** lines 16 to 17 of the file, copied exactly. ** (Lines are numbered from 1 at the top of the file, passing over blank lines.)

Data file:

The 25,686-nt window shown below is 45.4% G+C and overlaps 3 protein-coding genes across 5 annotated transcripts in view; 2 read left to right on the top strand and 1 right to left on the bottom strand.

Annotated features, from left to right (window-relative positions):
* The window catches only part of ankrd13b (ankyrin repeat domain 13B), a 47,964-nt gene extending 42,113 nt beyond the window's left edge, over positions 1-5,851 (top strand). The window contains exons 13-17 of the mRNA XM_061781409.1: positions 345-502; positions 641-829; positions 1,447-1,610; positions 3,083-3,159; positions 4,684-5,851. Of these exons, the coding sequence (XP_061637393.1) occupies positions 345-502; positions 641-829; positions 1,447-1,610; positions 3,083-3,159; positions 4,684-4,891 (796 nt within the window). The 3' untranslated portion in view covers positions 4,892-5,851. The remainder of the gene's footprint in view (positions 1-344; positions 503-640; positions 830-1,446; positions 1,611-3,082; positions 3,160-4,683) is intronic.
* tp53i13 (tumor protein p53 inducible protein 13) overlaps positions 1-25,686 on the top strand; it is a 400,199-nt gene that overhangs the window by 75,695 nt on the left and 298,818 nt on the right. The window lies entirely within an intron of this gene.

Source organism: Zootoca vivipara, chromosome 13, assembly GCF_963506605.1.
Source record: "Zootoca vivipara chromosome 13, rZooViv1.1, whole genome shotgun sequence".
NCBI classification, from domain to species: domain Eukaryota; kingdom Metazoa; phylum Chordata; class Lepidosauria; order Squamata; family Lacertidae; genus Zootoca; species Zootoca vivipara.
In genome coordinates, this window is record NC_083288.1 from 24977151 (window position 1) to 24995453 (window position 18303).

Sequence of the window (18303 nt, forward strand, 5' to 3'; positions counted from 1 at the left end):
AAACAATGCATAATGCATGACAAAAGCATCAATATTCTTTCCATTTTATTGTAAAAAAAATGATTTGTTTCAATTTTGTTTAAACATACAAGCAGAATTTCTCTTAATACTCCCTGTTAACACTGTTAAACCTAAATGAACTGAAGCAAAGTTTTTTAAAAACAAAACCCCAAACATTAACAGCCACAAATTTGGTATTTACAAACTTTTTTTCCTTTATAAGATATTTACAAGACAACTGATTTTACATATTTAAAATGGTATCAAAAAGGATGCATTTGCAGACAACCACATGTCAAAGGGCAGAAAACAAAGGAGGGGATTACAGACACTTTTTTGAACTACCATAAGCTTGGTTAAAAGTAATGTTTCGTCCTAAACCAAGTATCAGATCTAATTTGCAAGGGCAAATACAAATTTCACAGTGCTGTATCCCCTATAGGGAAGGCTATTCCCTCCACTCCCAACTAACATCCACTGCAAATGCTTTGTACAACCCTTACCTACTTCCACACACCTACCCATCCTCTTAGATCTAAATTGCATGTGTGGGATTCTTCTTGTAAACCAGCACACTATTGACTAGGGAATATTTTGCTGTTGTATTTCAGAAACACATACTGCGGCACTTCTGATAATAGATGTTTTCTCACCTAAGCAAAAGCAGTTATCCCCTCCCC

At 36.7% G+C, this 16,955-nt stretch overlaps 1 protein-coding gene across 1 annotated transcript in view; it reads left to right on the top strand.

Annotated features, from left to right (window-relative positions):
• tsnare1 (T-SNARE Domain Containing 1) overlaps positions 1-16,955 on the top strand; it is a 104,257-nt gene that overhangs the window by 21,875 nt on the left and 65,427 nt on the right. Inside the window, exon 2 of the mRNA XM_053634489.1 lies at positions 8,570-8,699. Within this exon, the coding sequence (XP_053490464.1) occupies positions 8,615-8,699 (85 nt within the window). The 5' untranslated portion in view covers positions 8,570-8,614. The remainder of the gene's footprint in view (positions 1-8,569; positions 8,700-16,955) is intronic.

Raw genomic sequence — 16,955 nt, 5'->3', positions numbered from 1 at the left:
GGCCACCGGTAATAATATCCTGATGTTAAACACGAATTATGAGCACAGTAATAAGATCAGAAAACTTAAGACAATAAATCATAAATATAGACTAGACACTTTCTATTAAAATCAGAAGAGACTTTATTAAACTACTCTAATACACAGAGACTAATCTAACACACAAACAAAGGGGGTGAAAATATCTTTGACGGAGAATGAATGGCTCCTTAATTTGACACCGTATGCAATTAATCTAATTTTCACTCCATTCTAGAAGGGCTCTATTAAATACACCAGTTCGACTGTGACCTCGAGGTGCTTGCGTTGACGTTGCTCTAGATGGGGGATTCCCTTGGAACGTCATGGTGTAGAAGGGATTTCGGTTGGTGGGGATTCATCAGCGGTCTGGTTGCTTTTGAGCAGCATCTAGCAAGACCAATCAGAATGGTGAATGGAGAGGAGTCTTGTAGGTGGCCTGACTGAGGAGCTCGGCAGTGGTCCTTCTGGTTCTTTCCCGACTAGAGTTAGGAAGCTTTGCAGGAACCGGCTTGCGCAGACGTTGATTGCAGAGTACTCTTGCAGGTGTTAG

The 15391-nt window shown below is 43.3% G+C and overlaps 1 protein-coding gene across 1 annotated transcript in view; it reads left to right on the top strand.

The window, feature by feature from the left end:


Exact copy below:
The 15391-nt window shown below is 43.3% G+C and overlaps 1 protein-coding gene across 1 annotated transcript in view; it reads left to right on the top strand.

The window, feature by feature from the left end: